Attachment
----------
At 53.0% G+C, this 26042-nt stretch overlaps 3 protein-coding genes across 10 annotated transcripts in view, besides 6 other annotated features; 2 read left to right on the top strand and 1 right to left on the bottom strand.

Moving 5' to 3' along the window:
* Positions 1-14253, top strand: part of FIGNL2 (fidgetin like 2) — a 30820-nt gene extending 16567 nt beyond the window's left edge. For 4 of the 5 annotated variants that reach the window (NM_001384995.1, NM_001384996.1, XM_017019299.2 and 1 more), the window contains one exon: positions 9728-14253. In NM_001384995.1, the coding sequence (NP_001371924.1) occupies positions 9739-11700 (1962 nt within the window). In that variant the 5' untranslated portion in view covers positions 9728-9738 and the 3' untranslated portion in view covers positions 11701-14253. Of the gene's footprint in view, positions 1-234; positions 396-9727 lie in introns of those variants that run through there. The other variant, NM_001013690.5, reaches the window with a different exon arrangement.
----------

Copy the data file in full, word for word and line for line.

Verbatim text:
At 53.0% G+C, this 26042-nt stretch overlaps 3 protein-coding genes across 10 annotated transcripts in view, besides 6 other annotated features; 2 read left to right on the top strand and 1 right to left on the bottom strand.

Moving 5' to 3' along the window:
* Positions 1-14253, top strand: part of FIGNL2 (fidgetin like 2) — a 30820-nt gene extending 16567 nt beyond the window's left edge. For 4 of the 5 annotated variants that reach the window (NM_001384995.1, NM_001384996.1, XM_017019299.2 and 1 more), the window contains one exon: positions 9728-14253. In NM_001384995.1, the coding sequence (NP_001371924.1) occupies positions 9739-11700 (1962 nt within the window). In that variant the 5' untranslated portion in view covers positions 9728-9738 and the 3' untranslated portion in view covers positions 11701-14253. Of the gene's footprint in view, positions 1-234; positions 396-9727 lie in introns of those variants that run through there. The other variant, NM_001013690.5, reaches the window with a different exon arrangement.